Campaigners in Northamptonshire have raised serious concerns about the impact on disabled people of the growing financial crisis enveloping their county council.
Northamptonshire County Council announced this week that it will need to find up to £70 million of savings in the current financial year, from a budget of about £440 million.
And last night (Wednesday) councillors were due to agree the priority areas they intend to protect from further cuts, with documents suggesting the first priority would be “keeping vulnerable people safe”, followed by “keeping people who are not classified as vulnerable, safe”, and then “complying with statutory duties where there is [no]risk of harm”.
Last week, the council issued its latest section 114 notice, which warns of the risk of an unbalanced budget.
The council effectively – although not technically – declared itself bankrupt when it issued a previous section 114 notice earlier this year.
Another meeting of the full council next week will discuss and approve the council’s response to the latest section 114 notice, with the council’s cabinet agreeing the council’s spending priorities on 14 August.
With adult social care now accounting for nearly 40 per cent of council budgets, there are growing concerns about the impact of the financial crisis on disabled people, despite its legal duty to meet all “eligible” care needs.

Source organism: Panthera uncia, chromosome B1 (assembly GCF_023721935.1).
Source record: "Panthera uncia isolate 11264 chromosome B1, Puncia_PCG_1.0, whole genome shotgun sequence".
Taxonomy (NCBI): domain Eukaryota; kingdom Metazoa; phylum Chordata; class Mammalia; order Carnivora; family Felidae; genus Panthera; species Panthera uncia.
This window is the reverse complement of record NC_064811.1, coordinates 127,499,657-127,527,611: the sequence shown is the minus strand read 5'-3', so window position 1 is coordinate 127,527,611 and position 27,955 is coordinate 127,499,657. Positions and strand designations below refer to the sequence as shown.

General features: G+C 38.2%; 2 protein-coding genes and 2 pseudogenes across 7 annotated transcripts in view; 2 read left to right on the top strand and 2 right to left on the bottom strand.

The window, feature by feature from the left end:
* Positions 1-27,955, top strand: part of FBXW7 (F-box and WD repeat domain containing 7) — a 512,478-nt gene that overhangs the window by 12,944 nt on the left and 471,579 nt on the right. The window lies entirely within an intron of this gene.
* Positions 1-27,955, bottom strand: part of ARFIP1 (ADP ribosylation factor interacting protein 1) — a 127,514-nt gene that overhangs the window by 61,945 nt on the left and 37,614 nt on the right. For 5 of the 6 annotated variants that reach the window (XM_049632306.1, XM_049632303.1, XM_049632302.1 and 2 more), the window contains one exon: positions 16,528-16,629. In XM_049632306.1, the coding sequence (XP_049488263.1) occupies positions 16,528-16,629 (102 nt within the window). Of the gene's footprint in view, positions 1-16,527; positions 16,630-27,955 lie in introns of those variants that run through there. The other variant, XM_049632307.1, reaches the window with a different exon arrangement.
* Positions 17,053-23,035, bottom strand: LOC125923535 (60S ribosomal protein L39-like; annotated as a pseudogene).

Ian Davies, a founder member of the pioneering self-advocacy organisation Northamptonshire People First (NPF) – which was set up in 1990 and was previously called Central England People First – said he was concerned about the impact of the council’s financial crisis on disabled people in the county.
He said: “It doesn’t matter where you are, in the home listening to the news on the TV or on the streets talking to local residents, wherever you go you always hear some talk of what’s going to happen and what they think might happen.
“It will be a problem. There are going to be a lot of people affected by what has happened.”
He said he also feared for the future of NPF, the only remaining self-advocacy group run by people with learning difficulties in the county.
Davies said: “We can be very proud of ourselves to be where we are at the moment, but it is what happens after today.
“My life has been built up around the whole thing. It built itself up from a day service.”
He also said that bus services in the county had been cut after council funding was withdrawn, which would also have a significant impact on many disabled people in Northamptonshire.
Kelly Edwards, NPF’s office coordinator, said the organisation’s service-users were now having to pay more in care charges, while others were having their support packages cut, because of the council’s financial problems.
She said: “I think that’s going to get worse.”
And she said that council funding for another support service had been cut, creating greater pressure on NPF.
She said: “We have had a few conversations with people who live independently and rely on that service.
“They don’t know how they are going to deal with their paperwork and their benefits and their finances.
“I think we will find a lot more people knocking on our door wanting support.”
Picture: The council’s headquarters
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